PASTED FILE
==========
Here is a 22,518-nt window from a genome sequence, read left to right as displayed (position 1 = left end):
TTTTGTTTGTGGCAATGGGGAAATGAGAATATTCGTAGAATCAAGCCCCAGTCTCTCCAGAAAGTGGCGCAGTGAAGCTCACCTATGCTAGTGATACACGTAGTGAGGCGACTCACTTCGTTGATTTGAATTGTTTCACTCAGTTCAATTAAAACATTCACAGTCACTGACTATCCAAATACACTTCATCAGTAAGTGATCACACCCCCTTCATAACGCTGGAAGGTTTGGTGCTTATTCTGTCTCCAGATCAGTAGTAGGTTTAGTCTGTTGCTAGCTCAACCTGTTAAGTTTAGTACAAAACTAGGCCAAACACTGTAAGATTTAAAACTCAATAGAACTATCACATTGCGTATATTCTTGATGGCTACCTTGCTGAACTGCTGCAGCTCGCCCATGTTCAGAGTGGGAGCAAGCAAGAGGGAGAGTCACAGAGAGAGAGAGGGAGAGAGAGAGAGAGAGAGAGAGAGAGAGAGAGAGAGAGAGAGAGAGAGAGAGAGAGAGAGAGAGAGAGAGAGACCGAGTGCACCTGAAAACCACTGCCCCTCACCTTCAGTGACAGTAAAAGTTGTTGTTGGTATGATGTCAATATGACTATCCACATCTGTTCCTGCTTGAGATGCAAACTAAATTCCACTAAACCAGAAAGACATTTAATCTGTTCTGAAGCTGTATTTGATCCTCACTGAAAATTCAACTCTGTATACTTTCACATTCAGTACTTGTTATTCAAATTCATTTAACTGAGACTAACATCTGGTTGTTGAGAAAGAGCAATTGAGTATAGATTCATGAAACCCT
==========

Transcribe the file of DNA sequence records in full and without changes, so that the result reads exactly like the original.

Here is a 22,518-nt window from a genome sequence, read left to right as displayed (position 1 = left end):
TTTTGTTTGTGGCAATGGGGAAATGAGAATATTCGTAGAATCAAGCCCCAGTCTCTCCAGAAAGTGGCGCAGTGAAGCTCACCTATGCTAGTGATACACGTAGTGAGGCGACTCACTTCGTTGATTTGAATTGTTTCACTCAGTTCAATTAAAACATTCACAGTCACTGACTATCCAAATACACTTCATCAGTAAGTGATCACACCCCCTTCATAACGCTGGAAGGTTTGGTGCTTATTCTGTCTCCAGATCAGTAGTAGGTTTAGTCTGTTGCTAGCTCAACCTGTTAAGTTTAGTACAAAACTAGGCCAAACACTGTAAGATTTAAAACTCAATAGAACTATCACATTGCGTATATTCTTGATGGCTACCTTGCTGAACTGCTGCAGCTCGCCCATGTTCAGAGTGGGAGCAAGCAAGAGGGAGAGTCACAGAGAGAGAGAGGGAGAGAGAGAGAGAGAGAGAGAGAGAGAGAGAGAGAGAGAGAGAGAGAGAGAGAGAGAGAGAGAGAGAGAGAGACCGAGTGCACCTGAAAACCACTGCCCCTCACCTTCAGTGACAGTAAAAGTTGTTGTTGGTATGATGTCAATATGACTATCCACATCTGTTCCTGCTTGAGATGCAAACTAAATTCCACTAAACCAGAAAGACATTTAATCTGTTCTGAAGCTGTATTTGATCCTCACTGAAAATTCAACTCTGTATACTTTCACATTCAGTACTTGTTATTCAAATTCATTTAACTGAGACTAACATCTGGTTGTTGAGAAAGAGCAATTGAGTATAGATTCATGAAACCCT